[Published originally in the November 2002 edition of Computing Research News, Vol. 14/No. 5, p. 5.]
By Peter A. Freeman
Homeland security is perhaps the most urgent and immediate issue facing our nation today.
There are, of course, many issues facing us, as there always seem to be in the world in which we live--health care, quality of education, erosion of privacy, economic stability, world peace. While our field contributes to addressing all of these issues, it appears that we in computing are in a unique position to contribute to homeland security in a more direct and immediate way than we can to any other single, compelling issue.
Very simply, this is because in the war on terrorism in which we are now engaged, information is at the heart of all efforts to protect us from a usually unknown and often unknowable enemy. Obtaining relevant information in a timely manner and then disseminating it to those who can act on it to protect us is the core of all homeland defense efforts, ranging from airport screening to determining if the spread of an infectious disease is actually bio-terrorism. Devising algorithms to process information and designing the machines to implement those algorithms (to use a very simple, but not complete, definition of computing research) is, of course, what we do.
Many branches of the U.S. Government are now focused on contributing to homeland security, and as they work on carrying out their missions they are discovering a pressing need for new technology, new ideas, and a new set of people who understand cutting-edge science and engineering. NSF, for the past year, has been trying to serve as a middleman to put agencies with a need in touch with those in the community whose research and knowledge may be able to address those needs. Our near-term strategy is to highlight the value of basic research by making linkages between our basic research and mission agency needs. This is working successfully and will benefit basic research over the long term.
On the one hand, researchers often don't understand the needs of those in operational agencies, but could make an impact if they did. On the other, the operational agencies need the depth of expertise that exists in the NSF community. Many CISE researchers have been delighted at the opportunity to contribute, and the mission agencies have been pleased to have access to leading research.
NSF has been making connections in a variety of ways, including holding workshops that include PI's and government personnel, bringing government technology managers together to discuss their research needs so that we and others can start relevant funding programs, making presentations at conferences and workshops, and having NSF personnel work closely with other agencies as they explore new technology relevant to their missions. Areas include biology, physics, electrical engineering, social science, and many areas of computer science and engineering. Commensurate with my opening comments, an area of high interest to many agencies is the general area of knowledge discovery and dissemination; but there is hardly an area covered by the programs of CISE that isn't of interest.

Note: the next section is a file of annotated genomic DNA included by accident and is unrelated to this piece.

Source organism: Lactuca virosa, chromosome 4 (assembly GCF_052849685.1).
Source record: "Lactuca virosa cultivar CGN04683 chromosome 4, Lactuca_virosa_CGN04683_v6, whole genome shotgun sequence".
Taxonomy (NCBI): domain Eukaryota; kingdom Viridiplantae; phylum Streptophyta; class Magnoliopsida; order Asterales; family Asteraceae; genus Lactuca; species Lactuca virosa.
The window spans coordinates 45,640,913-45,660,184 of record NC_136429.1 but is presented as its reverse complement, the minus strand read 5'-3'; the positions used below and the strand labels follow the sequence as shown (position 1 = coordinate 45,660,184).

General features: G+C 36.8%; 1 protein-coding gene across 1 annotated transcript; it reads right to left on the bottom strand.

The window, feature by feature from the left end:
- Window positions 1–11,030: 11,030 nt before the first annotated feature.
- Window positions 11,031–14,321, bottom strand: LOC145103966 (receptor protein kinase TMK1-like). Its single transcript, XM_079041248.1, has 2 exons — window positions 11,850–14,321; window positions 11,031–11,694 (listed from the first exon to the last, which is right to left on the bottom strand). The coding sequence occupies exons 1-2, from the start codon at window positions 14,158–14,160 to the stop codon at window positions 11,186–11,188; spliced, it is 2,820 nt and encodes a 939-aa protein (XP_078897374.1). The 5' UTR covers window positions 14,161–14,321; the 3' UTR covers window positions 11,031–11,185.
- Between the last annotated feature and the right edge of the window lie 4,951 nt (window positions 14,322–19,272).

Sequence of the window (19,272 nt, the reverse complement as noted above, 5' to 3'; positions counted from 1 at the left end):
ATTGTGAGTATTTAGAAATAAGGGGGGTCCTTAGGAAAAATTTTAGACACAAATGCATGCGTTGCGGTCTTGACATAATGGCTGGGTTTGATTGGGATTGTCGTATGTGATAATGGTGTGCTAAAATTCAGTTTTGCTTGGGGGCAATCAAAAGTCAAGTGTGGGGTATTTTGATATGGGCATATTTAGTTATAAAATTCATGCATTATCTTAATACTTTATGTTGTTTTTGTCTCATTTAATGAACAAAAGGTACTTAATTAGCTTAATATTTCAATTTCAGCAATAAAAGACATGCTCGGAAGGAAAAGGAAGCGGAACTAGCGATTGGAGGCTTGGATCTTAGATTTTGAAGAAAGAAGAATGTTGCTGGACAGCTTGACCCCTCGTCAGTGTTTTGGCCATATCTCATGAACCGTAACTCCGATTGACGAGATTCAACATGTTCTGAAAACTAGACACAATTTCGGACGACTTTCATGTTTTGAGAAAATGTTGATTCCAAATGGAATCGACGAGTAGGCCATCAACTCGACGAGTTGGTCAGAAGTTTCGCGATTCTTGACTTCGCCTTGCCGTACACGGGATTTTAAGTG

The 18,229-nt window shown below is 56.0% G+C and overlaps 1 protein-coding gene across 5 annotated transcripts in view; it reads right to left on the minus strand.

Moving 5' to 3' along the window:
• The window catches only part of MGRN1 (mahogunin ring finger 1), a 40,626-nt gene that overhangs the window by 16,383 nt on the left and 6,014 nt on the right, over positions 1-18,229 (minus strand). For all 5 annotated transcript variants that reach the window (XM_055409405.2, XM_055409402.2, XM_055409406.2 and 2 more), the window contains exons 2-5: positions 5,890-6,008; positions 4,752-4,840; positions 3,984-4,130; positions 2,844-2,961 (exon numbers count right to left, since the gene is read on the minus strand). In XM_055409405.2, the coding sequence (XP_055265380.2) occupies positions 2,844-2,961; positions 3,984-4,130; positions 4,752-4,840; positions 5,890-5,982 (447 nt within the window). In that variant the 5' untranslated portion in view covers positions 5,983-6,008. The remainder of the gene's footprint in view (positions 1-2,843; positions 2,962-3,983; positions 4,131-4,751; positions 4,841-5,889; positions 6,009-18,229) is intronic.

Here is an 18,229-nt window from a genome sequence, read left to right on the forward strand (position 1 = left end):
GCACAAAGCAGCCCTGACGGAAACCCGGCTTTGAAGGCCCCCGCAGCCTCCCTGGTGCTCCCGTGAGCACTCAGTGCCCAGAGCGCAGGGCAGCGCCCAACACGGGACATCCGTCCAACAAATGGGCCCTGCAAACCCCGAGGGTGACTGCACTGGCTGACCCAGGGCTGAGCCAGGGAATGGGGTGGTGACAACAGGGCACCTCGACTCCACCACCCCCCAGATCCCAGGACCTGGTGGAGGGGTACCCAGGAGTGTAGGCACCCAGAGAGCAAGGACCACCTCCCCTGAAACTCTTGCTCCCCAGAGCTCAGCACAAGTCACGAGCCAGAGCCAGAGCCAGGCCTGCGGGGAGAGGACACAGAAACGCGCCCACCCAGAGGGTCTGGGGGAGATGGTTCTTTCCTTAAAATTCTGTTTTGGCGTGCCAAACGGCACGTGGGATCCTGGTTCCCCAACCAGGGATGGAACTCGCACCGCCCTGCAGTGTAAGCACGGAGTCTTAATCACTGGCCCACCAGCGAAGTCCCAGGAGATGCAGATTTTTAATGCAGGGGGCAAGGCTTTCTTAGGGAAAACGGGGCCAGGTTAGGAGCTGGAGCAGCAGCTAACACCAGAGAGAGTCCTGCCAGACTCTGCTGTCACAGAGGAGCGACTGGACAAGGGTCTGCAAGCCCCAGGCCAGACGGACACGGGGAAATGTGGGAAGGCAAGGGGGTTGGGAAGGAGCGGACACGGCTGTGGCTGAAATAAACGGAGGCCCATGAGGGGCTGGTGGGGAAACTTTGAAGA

As you might expect, the work of some of the agencies requesting assistance is heavily classified. NSF does not support classified work and does not intend to do so, but the organic act that created NSF and provides our basic mission clearly indicates our responsibility to support national defense: "To promote the progress of science; to advance the national health, prosperity, and welfare; and to secure the national defense."
We have noted an eagerness on the part of many in the community to contribute to homeland defense, including in some cases obtaining security clearances so they can be of maximum assistance. In a similar manner, agencies are not only eager to tap into the great reservoir of ideas and people in the S&E research community, but in some cases are quite willing to fund unclassified, basic research. A certain amount of this funding has already taken place through supplements to existing NSF grants using funds supplied by other agencies. We anticipate more of this in the coming year.
NSF has also been trying to refocus programs and develop new programs, where appropriate, that can contribute to homeland security. Some of these are obvious, such as network security, trusted systems, data mining, and database security. On the whole, however, we are trying to keep our focus on the long-term research that is the hallmark of NSF. This is entirely consistent with the prevailing view that homeland security is an issue that will be with us for many years and for which many new and fundamental discoveries are needed.
All of us in computing have an opportunity to contribute to our society in a direct and meaningful way because of the centrality of our discipline to homeland security efforts. If you are invited to participate in a workshop on the topic or asked to meet with an operational agency, I encourage you to do so. If you have an idea that you think could contribute to some aspect of homeland security, I urge you to bring that to the attention of the appropriate people.
As you might imagine, that may not be an easy task, but we at NSF may be able to help. I suggest you first talk with your Program Director or someone else at NSF who knows you and your work, or an equivalent person at DARPA or in other agencies. They should be able to help you locate the right place to take your idea. If they are not able to do this, then feel free to contact Dr. Gary Strong (email@example.com) or me.
Our field, in many ways, is helping create the world of the future. It is fitting that we also have the opportunity and responsibility to help make that world a more secure place. I strongly encourage you to help do that through your research and educational activities.
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